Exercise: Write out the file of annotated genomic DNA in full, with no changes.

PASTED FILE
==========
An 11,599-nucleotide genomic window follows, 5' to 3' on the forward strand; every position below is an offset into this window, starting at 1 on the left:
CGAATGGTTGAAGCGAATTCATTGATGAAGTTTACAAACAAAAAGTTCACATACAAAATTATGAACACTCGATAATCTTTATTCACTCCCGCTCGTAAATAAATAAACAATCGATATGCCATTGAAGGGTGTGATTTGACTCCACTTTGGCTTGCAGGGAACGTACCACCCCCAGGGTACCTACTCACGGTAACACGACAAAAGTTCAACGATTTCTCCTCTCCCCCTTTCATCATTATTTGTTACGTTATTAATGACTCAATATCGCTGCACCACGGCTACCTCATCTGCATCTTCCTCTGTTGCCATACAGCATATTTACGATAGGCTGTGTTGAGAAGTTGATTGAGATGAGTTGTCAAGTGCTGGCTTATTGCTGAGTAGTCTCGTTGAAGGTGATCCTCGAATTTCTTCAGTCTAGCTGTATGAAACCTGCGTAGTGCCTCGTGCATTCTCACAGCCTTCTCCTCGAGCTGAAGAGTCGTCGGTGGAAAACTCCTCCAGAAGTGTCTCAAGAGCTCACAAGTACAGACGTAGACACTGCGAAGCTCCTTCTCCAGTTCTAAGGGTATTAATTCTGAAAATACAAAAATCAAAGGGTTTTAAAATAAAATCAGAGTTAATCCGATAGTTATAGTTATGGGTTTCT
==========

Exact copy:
An 11,599-nucleotide genomic window follows, 5' to 3' on the forward strand; every position below is an offset into this window, starting at 1 on the left:
CGAATGGTTGAAGCGAATTCATTGATGAAGTTTACAAACAAAAAGTTCACATACAAAATTATGAACACTCGATAATCTTTATTCACTCCCGCTCGTAAATAAATAAACAATCGATATGCCATTGAAGGGTGTGATTTGACTCCACTTTGGCTTGCAGGGAACGTACCACCCCCAGGGTACCTACTCACGGTAACACGACAAAAGTTCAACGATTTCTCCTCTCCCCCTTTCATCATTATTTGTTACGTTATTAATGACTCAATATCGCTGCACCACGGCTACCTCATCTGCATCTTCCTCTGTTGCCATACAGCATATTTACGATAGGCTGTGTTGAGAAGTTGATTGAGATGAGTTGTCAAGTGCTGGCTTATTGCTGAGTAGTCTCGTTGAAGGTGATCCTCGAATTTCTTCAGTCTAGCTGTATGAAACCTGCGTAGTGCCTCGTGCATTCTCACAGCCTTCTCCTCGAGCTGAAGAGTCGTCGGTGGAAAACTCCTCCAGAAGTGTCTCAAGAGCTCACAAGTACAGACGTAGACACTGCGAAGCTCCTTCTCCAGTTCTAAGGGTATTAATTCTGAAAATACAAAAATCAAAGGGTTTTAAAATAAAATCAGAGTTAATCCGATAGTTATAGTTATGGGTTTCT